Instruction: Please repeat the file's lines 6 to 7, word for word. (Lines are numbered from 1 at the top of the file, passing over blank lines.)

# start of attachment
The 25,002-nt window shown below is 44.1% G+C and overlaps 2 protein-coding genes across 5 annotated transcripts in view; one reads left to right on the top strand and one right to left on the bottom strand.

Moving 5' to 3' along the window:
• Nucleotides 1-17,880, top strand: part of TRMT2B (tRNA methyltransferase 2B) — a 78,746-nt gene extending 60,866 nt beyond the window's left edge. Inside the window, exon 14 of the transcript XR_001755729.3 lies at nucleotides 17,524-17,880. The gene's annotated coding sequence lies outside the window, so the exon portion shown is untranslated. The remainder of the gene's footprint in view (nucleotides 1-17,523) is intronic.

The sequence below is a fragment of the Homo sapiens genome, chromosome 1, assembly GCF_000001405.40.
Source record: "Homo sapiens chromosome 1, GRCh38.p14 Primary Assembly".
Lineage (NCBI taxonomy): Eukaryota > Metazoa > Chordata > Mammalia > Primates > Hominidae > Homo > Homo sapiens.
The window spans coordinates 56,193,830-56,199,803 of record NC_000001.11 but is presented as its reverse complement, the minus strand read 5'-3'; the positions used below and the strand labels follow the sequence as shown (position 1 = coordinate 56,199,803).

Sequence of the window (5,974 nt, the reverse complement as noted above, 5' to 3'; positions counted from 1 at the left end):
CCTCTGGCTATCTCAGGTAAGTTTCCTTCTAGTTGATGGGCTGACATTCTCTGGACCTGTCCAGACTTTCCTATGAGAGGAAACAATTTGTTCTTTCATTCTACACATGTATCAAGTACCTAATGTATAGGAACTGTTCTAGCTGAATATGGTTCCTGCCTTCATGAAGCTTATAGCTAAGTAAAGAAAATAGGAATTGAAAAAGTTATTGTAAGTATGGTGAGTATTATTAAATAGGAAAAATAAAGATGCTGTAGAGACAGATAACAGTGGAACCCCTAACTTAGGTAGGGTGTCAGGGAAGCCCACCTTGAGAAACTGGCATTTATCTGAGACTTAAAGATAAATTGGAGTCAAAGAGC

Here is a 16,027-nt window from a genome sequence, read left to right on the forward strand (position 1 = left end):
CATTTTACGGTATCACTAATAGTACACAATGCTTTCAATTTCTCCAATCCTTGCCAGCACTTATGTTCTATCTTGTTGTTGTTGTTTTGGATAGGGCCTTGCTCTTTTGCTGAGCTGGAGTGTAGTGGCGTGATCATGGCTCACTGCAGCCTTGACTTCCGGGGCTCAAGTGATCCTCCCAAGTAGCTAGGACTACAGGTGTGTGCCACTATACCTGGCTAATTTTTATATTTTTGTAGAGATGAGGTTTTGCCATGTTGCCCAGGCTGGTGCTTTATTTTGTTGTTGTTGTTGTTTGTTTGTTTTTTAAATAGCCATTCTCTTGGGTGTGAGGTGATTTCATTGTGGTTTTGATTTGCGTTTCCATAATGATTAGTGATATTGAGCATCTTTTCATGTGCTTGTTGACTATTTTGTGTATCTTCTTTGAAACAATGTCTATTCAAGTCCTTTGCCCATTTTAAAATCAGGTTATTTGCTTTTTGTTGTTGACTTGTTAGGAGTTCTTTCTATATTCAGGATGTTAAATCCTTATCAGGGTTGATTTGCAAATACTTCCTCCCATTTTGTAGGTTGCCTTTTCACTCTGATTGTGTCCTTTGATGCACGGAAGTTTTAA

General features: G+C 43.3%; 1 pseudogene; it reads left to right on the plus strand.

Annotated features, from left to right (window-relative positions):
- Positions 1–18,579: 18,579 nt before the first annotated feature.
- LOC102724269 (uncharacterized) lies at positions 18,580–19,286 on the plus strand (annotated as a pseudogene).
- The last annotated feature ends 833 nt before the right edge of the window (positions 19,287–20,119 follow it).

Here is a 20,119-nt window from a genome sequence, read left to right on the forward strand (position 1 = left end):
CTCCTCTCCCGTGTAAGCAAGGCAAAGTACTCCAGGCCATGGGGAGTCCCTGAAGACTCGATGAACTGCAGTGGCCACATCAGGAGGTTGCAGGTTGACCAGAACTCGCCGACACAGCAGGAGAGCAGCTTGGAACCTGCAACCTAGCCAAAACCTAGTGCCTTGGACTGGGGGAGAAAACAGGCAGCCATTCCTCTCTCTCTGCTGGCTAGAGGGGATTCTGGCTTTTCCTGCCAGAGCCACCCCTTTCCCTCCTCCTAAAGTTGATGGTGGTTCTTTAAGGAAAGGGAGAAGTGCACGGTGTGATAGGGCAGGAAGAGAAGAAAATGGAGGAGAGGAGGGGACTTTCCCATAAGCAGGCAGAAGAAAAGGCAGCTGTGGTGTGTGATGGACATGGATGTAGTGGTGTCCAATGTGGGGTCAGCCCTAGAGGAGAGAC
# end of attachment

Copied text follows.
Lineage (NCBI taxonomy): Eukaryota > Metazoa > Chordata > Mammalia > Primates > Hominidae > Homo > Homo sapiens.
The window spans coordinates 56,193,830-56,199,803 of record NC_000001.11 but is presented as its reverse complement, the minus strand read 5'-3'; the positions used below and the strand labels follow the sequence as shown (position 1 = coordinate 56,199,803).